Linux - NewbieThis Linux forum is for members that are new to Linux.
Just starting out and have a question?
If it is not in the man pages or the how-to's this is the place!
Welcome to LinuxQuestions.org, a friendly and active Linux Community.
You are currently viewing LQ as a guest. By joining our community you will have the ability to post topics, receive our newsletter, use the advanced search, subscribe to threads and access many other special features. Registration is quick, simple and absolutely free. Join our community today!
Note that registered members see fewer ads, and ContentLink is completely disabled once you log in.
If you have any problems with the registration process or your account login, please contact us. If you need to reset your password, click here.
Having a problem logging in? Please visit this page to clear all LQ-related cookies.
Introduction to Linux - A Hands on Guide
This guide was created as an overview of the Linux Operating System, geared toward new users as an exploration tour and getting started guide, with exercises at the end of each chapter.
For more advanced trainees it can be a desktop reference, and a collection of the base knowledge needed to proceed with system and network administration. This book contains many real life examples derived from the author's experience as a Linux system and network administrator, trainer and consultant. They hope these examples will help you to get a better understanding of the Linux system and that you feel encouraged to try out things on your own.
Click Here to receive this Complete Guide absolutely free.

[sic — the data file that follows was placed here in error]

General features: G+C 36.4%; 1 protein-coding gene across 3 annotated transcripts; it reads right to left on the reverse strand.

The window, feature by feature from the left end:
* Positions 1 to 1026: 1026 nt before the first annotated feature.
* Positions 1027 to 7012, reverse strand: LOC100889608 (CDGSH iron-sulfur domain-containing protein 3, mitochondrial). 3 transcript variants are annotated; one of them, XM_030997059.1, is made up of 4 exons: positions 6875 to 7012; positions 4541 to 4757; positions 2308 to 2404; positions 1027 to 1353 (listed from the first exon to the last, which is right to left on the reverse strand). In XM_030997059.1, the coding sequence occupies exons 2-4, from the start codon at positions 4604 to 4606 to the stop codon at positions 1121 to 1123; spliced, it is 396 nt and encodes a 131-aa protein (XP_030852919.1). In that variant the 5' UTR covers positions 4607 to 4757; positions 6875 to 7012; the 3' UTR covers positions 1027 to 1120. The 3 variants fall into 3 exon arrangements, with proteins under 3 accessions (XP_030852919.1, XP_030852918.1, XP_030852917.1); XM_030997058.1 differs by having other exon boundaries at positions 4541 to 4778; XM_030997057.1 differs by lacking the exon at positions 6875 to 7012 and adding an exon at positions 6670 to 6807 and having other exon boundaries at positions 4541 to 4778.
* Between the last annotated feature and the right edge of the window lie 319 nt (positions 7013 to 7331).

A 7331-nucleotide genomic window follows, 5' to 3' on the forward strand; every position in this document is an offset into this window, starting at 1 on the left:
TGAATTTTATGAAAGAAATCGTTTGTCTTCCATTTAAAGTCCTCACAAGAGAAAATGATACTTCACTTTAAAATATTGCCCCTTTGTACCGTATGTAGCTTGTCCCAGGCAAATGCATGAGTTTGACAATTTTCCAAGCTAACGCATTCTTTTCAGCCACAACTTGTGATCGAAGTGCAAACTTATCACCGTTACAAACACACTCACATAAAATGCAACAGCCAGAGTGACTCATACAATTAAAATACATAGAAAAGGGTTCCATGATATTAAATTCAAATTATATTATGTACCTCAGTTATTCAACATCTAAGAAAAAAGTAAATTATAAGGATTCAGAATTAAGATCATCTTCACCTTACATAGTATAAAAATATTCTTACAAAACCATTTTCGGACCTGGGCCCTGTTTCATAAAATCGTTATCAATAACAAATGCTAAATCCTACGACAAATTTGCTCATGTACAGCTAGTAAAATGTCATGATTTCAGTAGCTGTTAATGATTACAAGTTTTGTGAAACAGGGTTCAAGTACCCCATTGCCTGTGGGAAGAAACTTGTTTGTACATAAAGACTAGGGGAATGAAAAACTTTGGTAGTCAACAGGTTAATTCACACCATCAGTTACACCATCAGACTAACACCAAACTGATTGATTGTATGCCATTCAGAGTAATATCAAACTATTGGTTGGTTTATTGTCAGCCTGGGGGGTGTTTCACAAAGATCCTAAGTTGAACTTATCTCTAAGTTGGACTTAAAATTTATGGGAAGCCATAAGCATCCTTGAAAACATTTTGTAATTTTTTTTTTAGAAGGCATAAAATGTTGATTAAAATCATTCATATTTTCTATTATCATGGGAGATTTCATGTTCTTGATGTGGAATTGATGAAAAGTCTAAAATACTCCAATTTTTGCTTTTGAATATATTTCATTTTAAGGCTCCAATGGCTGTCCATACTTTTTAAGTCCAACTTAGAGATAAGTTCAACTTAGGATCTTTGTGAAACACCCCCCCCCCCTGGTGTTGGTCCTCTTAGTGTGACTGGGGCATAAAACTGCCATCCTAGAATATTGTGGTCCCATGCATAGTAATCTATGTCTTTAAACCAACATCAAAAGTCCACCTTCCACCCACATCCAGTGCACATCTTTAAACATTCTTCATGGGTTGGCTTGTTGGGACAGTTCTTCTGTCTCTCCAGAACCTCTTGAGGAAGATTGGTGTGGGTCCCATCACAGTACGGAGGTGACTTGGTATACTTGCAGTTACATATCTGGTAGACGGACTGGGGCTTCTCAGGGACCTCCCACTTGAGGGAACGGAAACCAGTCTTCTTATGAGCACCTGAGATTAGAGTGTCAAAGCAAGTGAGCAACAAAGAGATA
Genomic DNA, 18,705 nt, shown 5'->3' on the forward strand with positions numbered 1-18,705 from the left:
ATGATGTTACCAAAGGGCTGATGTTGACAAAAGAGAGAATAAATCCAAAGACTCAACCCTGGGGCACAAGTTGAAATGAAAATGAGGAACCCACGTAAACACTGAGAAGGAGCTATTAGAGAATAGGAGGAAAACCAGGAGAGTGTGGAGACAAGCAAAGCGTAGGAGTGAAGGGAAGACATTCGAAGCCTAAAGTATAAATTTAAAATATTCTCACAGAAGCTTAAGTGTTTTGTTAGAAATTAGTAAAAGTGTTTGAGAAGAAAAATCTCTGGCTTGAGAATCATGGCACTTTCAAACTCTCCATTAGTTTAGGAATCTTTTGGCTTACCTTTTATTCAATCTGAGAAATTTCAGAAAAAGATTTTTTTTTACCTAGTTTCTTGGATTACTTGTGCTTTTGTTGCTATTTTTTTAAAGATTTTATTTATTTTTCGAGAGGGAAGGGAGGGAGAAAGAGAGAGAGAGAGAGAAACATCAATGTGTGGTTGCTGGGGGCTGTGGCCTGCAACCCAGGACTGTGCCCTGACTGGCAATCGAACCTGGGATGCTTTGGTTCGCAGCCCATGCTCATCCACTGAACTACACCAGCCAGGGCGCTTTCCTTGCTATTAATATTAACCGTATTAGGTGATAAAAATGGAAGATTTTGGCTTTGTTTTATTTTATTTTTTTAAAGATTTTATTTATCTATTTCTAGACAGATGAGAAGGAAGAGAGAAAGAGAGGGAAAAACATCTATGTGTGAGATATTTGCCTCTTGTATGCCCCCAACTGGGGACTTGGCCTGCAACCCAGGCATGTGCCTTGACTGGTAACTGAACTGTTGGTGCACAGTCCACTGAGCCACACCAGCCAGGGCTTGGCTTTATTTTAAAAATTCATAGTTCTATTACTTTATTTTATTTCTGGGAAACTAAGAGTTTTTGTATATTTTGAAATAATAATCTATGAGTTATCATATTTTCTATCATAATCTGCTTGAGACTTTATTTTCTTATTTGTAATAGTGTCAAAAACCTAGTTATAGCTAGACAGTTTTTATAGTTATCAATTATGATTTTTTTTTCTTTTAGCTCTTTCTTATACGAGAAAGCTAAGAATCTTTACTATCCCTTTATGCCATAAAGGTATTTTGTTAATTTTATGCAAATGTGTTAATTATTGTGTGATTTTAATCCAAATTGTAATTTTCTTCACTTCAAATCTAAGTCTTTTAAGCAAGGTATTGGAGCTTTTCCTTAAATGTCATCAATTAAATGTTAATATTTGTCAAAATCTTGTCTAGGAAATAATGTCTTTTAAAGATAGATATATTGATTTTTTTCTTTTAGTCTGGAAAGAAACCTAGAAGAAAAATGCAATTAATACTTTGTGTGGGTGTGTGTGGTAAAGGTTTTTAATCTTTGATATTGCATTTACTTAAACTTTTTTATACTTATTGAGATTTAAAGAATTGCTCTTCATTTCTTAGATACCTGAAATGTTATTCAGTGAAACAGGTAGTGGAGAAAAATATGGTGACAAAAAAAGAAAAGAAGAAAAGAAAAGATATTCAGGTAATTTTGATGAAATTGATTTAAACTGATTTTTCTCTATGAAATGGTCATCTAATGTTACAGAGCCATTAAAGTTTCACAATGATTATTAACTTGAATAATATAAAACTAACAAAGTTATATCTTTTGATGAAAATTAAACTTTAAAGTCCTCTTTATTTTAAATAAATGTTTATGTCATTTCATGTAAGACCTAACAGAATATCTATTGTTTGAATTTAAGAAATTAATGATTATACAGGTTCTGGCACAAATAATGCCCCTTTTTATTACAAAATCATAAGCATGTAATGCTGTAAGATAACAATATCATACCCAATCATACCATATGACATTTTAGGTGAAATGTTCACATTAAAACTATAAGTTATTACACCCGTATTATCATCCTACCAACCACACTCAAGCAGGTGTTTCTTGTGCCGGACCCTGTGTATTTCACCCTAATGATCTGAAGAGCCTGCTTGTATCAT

Its sort of like an enhanced version of WINE and is probably used a lot more than WINE in environments where support is needed. I last used it several years ago and even then I could run MS Office, Dreamweaver and Photoshop really well.
Crossover basically IS wine. It's a commercial venture that takes wine as it's base, and adds its own modifications and extensions to help the software their clients need run better. The also provide support services. They're mostly focused on business clients, but will try to support just about anything if the client is willing to pay.
They have a good relationship with the wine team, and tend to feed back their improvements into the base after a time. They're a good example of a commercial venture based around an open-source product.
There's another wine-based commercial product called Cedega, which is focused primarily on getting games to run under Linux. They use an old fork of wine (from before they switched to to the LGPL license) as their base, but otherwise seem to have gone their own way, and there's not much cooperation between them anymore.
Like has been stated, Crossover is more or less a commercial version of Wine. I only use(d) 2 programs under Wine, 1 worked fine, the other didn't work at all, so I bought Crossover(where both programs worked quite well). Now I'm down to only using Crossover for 1 program(Pokerstars). It works fine under Wine, but it works better and is less glitchy under Crossover. Try Wine first(obviously its free), if wine works, then great. If it doesn't, use a free trial of Crossover and test it. If it works like its supposed to, I'd say the $40 is more than worth it.
Just remember, its always best to try and use Linux Native apps, than to try and make Windows apps run on Linux. I understand though, sometimes this just won't happen.
I use both CrossOver and regular WINE.
Crossover guarantees certain apps will run, but some things will NOT run that WILL on regular WINE. Codeweavers acknowledges this---the explanation had to do with copy protection which I don't really understand.
My main issue WAS Photoshop, but now I am learning GIMP and this seems less urgent.